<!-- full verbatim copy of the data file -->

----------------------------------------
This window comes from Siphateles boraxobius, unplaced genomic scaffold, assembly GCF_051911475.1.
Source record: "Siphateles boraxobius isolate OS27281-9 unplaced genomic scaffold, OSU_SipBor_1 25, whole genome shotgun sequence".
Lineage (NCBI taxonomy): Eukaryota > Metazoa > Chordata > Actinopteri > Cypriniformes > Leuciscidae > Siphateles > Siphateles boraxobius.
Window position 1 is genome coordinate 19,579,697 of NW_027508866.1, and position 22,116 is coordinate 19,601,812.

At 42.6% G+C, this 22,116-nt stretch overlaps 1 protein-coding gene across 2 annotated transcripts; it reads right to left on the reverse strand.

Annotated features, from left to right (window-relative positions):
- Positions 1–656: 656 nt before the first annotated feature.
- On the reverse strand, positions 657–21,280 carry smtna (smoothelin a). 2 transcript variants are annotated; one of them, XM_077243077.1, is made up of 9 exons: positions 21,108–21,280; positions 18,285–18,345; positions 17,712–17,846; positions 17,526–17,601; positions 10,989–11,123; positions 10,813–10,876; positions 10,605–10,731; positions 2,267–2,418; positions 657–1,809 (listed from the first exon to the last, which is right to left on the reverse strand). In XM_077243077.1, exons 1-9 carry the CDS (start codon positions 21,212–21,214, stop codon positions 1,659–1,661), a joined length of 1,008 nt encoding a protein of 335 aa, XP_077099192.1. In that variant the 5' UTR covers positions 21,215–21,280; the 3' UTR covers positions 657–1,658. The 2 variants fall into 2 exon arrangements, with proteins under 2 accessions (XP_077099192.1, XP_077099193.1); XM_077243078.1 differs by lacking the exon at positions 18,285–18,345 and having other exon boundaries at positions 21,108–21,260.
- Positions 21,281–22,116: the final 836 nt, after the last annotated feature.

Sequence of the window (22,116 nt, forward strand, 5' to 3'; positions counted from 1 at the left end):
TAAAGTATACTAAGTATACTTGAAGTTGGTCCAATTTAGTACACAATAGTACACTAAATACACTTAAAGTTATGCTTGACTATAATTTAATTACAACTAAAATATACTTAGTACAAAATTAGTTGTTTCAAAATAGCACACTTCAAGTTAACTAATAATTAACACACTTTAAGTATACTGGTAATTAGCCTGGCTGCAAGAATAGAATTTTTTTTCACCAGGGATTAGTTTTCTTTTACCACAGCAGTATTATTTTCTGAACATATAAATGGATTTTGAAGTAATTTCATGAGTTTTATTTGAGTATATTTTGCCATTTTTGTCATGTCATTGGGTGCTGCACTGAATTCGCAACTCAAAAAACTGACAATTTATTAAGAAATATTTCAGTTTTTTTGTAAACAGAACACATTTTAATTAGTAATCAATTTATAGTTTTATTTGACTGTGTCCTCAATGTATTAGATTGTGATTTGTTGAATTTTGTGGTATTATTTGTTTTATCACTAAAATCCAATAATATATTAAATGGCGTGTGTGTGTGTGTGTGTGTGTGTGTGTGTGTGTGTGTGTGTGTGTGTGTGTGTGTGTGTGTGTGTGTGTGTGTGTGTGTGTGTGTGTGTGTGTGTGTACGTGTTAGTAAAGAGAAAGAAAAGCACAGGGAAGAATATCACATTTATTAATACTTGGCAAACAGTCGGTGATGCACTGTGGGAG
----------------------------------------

This window comes from Siphateles boraxobius, unplaced genomic scaffold, assembly GCF_051911475.1.
Source record: "Siphateles boraxobius isolate OS27281-9 unplaced genomic scaffold, OSU_SipBor_1 25, whole genome shotgun sequence".
Lineage (NCBI taxonomy): Eukaryota > Metazoa > Chordata > Actinopteri > Cypriniformes > Leuciscidae > Siphateles > Siphateles boraxobius.
Window position 1 is genome coordinate 19,579,697 of NW_027508866.1, and position 22,116 is coordinate 19,601,812.

At 42.6% G+C, this 22,116-nt stretch overlaps 1 protein-coding gene across 2 annotated transcripts; it reads right to left on the reverse strand.

Annotated features, from left to right (window-relative positions):
- Positions 1–656: 656 nt before the first annotated feature.
- On the reverse strand, positions 657–21,280 carry smtna (smoothelin a). 2 transcript variants are annotated; one of them, XM_077243077.1, is made up of 9 exons: positions 21,108–21,280; positions 18,285–18,345; positions 17,712–17,846; positions 17,526–17,601; positions 10,989–11,123; positions 10,813–10,876; positions 10,605–10,731; positions 2,267–2,418; positions 657–1,809 (listed from the first exon to the last, which is right to left on the reverse strand). In XM_077243077.1, exons 1-9 carry the CDS (start codon positions 21,212–21,214, stop codon positions 1,659–1,661), a joined length of 1,008 nt encoding a protein of 335 aa, XP_077099192.1. In that variant the 5' UTR covers positions 21,215–21,280; the 3' UTR covers positions 657–1,658. The 2 variants fall into 2 exon arrangements, with proteins under 2 accessions (XP_077099192.1, XP_077099193.1); XM_077243078.1 differs by lacking the exon at positions 18,285–18,345 and having other exon boundaries at positions 21,108–21,260.
- Positions 21,281–22,116: the final 836 nt, after the last annotated feature.

Sequence of the window (22,116 nt, forward strand, 5' to 3'; positions counted from 1 at the left end):
TAAAGTATACTAAGTATACTTGAAGTTGGTCCAATTTAGTACACAATAGTACACTAAATACACTTAAAGTTATGCTTGACTATAATTTAATTACAACTAAAATATACTTAGTACAAAATTAGTTGTTTCAAAATAGCACACTTCAAGTTAACTAATAATTAACACACTTTAAGTATACTGGTAATTAGCCTGGCTGCAAGAATAGAATTTTTTTTCACCAGGGATTAGTTTTCTTTTACCACAGCAGTATTATTTTCTGAACATATAAATGGATTTTGAAGTAATTTCATGAGTTTTATTTGAGTATATTTTGCCATTTTTGTCATGTCATTGGGTGCTGCACTGAATTCGCAACTCAAAAAACTGACAATTTATTAAGAAATATTTCAGTTTTTTTGTAAACAGAACACATTTTAATTAGTAATCAATTTATAGTTTTATTTGACTGTGTCCTCAATGTATTAGATTGTGATTTGTTGAATTTTGTGGTATTATTTGTTTTATCACTAAAATCCAATAATATATTAAATGGCGTGTGTGTGTGTGTGTGTGTGTGTGTGTGTGTGTGTGTGTGTGTGTGTGTGTGTGTGTGTGTGTGTGTGTGTGTGTGTGTGTGTGTGTGTGTGTGTGTACGTGTTAGTAAAGAGAAAGAAAAGCACAGGGAAGAATATCACATTTATTAATACTTGGCAAACAGTCGGTGATGCACTGTGGGAG